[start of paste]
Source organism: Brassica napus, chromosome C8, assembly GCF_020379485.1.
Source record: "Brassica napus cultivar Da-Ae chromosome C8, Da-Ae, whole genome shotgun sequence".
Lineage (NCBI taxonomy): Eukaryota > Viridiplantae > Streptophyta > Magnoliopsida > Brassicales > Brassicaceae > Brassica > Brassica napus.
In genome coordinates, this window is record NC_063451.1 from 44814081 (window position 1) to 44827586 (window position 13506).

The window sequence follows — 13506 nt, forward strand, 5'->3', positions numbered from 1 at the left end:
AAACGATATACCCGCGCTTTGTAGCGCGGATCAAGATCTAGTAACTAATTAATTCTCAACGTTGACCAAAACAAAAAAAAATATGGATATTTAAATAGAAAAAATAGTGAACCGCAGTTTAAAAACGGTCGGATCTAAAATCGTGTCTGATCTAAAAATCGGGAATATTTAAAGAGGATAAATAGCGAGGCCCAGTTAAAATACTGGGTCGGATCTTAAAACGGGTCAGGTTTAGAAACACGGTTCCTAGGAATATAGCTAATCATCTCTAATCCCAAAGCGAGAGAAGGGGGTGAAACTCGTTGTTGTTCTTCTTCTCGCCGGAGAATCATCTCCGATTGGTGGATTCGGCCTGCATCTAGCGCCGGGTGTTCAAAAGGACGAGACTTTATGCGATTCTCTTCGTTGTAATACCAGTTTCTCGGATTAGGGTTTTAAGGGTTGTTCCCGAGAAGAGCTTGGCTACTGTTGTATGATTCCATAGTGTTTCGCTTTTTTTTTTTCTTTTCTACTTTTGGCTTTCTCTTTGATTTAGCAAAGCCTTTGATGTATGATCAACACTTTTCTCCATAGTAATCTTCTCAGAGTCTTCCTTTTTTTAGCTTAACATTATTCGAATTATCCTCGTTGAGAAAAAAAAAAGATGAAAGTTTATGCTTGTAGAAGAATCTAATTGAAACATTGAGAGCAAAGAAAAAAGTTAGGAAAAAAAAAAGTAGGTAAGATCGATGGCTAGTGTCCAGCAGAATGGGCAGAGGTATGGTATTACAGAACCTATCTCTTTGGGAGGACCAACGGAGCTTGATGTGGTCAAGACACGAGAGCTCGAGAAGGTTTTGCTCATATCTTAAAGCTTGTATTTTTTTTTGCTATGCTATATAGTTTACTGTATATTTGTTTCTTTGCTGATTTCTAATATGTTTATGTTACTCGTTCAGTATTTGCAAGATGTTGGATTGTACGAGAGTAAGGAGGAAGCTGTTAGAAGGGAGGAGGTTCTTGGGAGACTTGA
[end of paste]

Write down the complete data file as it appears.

Source organism: Brassica napus, chromosome C8, assembly GCF_020379485.1.
Source record: "Brassica napus cultivar Da-Ae chromosome C8, Da-Ae, whole genome shotgun sequence".
Lineage (NCBI taxonomy): Eukaryota > Viridiplantae > Streptophyta > Magnoliopsida > Brassicales > Brassicaceae > Brassica > Brassica napus.
In genome coordinates, this window is record NC_063451.1 from 44814081 (window position 1) to 44827586 (window position 13506).

The window sequence follows — 13506 nt, forward strand, 5'->3', positions numbered from 1 at the left end:
AAACGATATACCCGCGCTTTGTAGCGCGGATCAAGATCTAGTAACTAATTAATTCTCAACGTTGACCAAAACAAAAAAAAATATGGATATTTAAATAGAAAAAATAGTGAACCGCAGTTTAAAAACGGTCGGATCTAAAATCGTGTCTGATCTAAAAATCGGGAATATTTAAAGAGGATAAATAGCGAGGCCCAGTTAAAATACTGGGTCGGATCTTAAAACGGGTCAGGTTTAGAAACACGGTTCCTAGGAATATAGCTAATCATCTCTAATCCCAAAGCGAGAGAAGGGGGTGAAACTCGTTGTTGTTCTTCTTCTCGCCGGAGAATCATCTCCGATTGGTGGATTCGGCCTGCATCTAGCGCCGGGTGTTCAAAAGGACGAGACTTTATGCGATTCTCTTCGTTGTAATACCAGTTTCTCGGATTAGGGTTTTAAGGGTTGTTCCCGAGAAGAGCTTGGCTACTGTTGTATGATTCCATAGTGTTTCGCTTTTTTTTTTTCTTTTCTACTTTTGGCTTTCTCTTTGATTTAGCAAAGCCTTTGATGTATGATCAACACTTTTCTCCATAGTAATCTTCTCAGAGTCTTCCTTTTTTTAGCTTAACATTATTCGAATTATCCTCGTTGAGAAAAAAAAAAGATGAAAGTTTATGCTTGTAGAAGAATCTAATTGAAACATTGAGAGCAAAGAAAAAAGTTAGGAAAAAAAAAAGTAGGTAAGATCGATGGCTAGTGTCCAGCAGAATGGGCAGAGGTATGGTATTACAGAACCTATCTCTTTGGGAGGACCAACGGAGCTTGATGTGGTCAAGACACGAGAGCTCGAGAAGGTTTTGCTCATATCTTAAAGCTTGTATTTTTTTTTGCTATGCTATATAGTTTACTGTATATTTGTTTCTTTGCTGATTTCTAATATGTTTATGTTACTCGTTCAGTATTTGCAAGATGTTGGATTGTACGAGAGTAAGGAGGAAGCTGTTAGAAGGGAGGAGGTTCTTGGGAGACTTGA